As the crew chief of the 498th Bomb Group in World War II, Tech Sgt. Albin Linsenbardt lived through air sirens, bombing and strafing. Some of his comrades and friends weren't so fortunate.
However, on Sunday, as several dozen people celebrated his 102nd birthday at the VFW Post 1003 in St. Martins, he said he mostly has fond memories of his life. All in all, Lindsenbardt said, he's had a great life, and he attributed his longevity to his late wife, Jacqueline.
"I had a good caretaker, my wife. We were married 74 and one half years," he said before the program. "She was a gal from Raleigh, North Carolina. She had a sister in Jefferson City, and I met her on a blind date, and I decided she must be the one for me."
Linsenbardt was married before he was drafted into the U.S. Army Air Forces in 1942.
He became a crew chief who supervised ground crews that maintained and repaired the B-29 Superfortress, a state-of-the-art WWII airplane that had four engines powering propellers, a pressurized cabin and a system that allowed one gunner and a fire-control officer to direct four remote machine gun turrets.
B-29s also dropped the atomic bombs on Hiroshima and Nagasaki, helping to end World War II.
After his career in the military, Linsenbardt worked for 20 years in Texas before moving to Jefferson City, retiring at Westinghouse in 1982.
"I grew up in horse and buggy days, and now I have a telephone you take pictures with. It's hard to believe," he said.
He was honored Sunday as an example of one of the Greatest Generation, a WWII veteran who did his job with humility.
Jeremy Amick, public affairs officer of Silver Star Families of America, presented Linsenbardt with the Missouri Veterans Good Conduct Award.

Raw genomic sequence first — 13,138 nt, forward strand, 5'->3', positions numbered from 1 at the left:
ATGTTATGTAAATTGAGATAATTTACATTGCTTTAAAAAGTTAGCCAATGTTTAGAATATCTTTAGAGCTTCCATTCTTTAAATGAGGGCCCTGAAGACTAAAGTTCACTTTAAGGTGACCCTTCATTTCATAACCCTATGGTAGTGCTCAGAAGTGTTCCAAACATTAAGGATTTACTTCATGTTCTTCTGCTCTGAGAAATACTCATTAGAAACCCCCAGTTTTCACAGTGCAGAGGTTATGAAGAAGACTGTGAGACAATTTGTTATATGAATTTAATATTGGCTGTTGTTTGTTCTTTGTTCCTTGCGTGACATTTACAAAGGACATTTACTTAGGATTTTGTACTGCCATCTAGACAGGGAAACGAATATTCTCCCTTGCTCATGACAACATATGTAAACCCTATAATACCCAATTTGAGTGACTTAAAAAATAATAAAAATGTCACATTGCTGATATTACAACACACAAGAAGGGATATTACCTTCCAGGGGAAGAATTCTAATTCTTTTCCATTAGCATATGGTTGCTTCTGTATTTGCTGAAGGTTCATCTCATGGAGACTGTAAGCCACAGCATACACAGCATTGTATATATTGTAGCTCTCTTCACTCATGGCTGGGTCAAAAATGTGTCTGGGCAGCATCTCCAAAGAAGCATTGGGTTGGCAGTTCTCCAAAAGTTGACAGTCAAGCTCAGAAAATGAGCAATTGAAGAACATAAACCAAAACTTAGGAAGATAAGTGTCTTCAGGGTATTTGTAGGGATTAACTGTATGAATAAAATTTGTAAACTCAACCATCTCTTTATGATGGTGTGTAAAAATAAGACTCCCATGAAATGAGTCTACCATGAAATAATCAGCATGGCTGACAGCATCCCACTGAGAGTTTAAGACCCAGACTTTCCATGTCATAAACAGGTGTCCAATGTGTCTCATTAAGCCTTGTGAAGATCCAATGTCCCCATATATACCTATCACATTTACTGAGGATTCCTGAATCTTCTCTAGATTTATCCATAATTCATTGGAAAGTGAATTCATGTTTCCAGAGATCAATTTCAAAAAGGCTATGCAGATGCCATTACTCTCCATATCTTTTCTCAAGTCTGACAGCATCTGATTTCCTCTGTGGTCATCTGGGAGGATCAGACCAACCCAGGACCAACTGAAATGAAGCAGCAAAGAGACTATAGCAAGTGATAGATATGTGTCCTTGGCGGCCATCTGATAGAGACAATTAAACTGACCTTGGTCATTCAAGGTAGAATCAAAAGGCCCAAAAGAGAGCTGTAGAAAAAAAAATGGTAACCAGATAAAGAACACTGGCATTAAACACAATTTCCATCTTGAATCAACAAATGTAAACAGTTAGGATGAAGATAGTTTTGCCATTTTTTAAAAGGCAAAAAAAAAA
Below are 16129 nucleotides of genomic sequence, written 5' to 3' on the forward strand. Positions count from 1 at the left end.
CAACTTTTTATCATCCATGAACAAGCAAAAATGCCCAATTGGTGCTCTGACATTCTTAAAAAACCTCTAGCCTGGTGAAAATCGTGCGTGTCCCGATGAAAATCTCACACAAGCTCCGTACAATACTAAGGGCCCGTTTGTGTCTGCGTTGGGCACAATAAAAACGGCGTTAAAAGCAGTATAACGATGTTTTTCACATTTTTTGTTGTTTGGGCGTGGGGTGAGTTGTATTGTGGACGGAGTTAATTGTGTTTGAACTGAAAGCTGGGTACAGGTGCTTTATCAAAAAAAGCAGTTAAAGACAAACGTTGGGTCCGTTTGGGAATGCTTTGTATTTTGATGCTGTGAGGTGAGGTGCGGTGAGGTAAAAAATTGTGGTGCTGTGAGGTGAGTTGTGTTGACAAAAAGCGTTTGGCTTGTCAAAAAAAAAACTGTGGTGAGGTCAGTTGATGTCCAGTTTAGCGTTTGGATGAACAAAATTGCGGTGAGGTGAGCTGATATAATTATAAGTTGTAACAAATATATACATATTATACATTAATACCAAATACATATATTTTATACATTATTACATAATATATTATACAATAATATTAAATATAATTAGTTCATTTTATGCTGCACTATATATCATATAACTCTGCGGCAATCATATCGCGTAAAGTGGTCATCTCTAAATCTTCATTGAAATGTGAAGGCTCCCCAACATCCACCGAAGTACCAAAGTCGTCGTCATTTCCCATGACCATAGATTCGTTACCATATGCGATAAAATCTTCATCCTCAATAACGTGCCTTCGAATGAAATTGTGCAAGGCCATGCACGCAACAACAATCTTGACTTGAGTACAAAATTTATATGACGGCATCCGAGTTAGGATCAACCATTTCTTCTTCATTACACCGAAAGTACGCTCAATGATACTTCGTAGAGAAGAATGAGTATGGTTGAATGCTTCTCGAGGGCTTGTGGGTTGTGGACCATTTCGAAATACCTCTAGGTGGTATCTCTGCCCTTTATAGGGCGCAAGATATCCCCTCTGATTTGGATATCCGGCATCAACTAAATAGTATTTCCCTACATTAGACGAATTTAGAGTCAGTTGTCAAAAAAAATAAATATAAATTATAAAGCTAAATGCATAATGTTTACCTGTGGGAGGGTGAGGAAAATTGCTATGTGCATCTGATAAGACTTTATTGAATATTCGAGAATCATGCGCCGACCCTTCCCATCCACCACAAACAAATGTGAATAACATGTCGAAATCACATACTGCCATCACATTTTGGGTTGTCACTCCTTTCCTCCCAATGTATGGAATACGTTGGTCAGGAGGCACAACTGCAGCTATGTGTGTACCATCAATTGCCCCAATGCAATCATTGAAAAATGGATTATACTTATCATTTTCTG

Among others honoring Linsenbardt was Brig. Gen. Levon Cumpton, the adjunct general of the Missouri National Guard.
He read a letter from Gov. Mike Parson to Linsenbardt, which said in part: "I would especially like to commend you for your faithful efforts for your nation and your community as you courageously served in World War II. I commend you for the impact you made in the lives of so many men and women who have lived and served alongside you."
Cumpton, Missouri's senior military officer, said it was men and women like Linsenbardt who have set the course for our country "for so many of us to admire and be like." That example, he said, helped make him who he is today.
"The fight that you took to the enemy to come out and win and secure our freedom, not just our freedom, but other countries' freedoms," Cumpton said. "And then to come back and be so humble throughout your life. That's one of the things that I love most about your generation, the humility in which you all carry yourself, which is something for us all to reflect on and admire."
Rep. Rudy Veit, R-Jefferson City, presented Linsenbardt with a plaque on behalf of himself and Sen. Mike Bernskoetter, R-Jefferson City. He also presented him with a resolution passed by the Missouri House.
"In our generation, we have a hard time understanding and realizing what you went through in the war," Veit said. "It's people like you who have kept that memory alive so people understand what you have fought and died for."
After the ceremony, Linsenbardt and the several dozen people in attendance were treated to a cake and punch reception.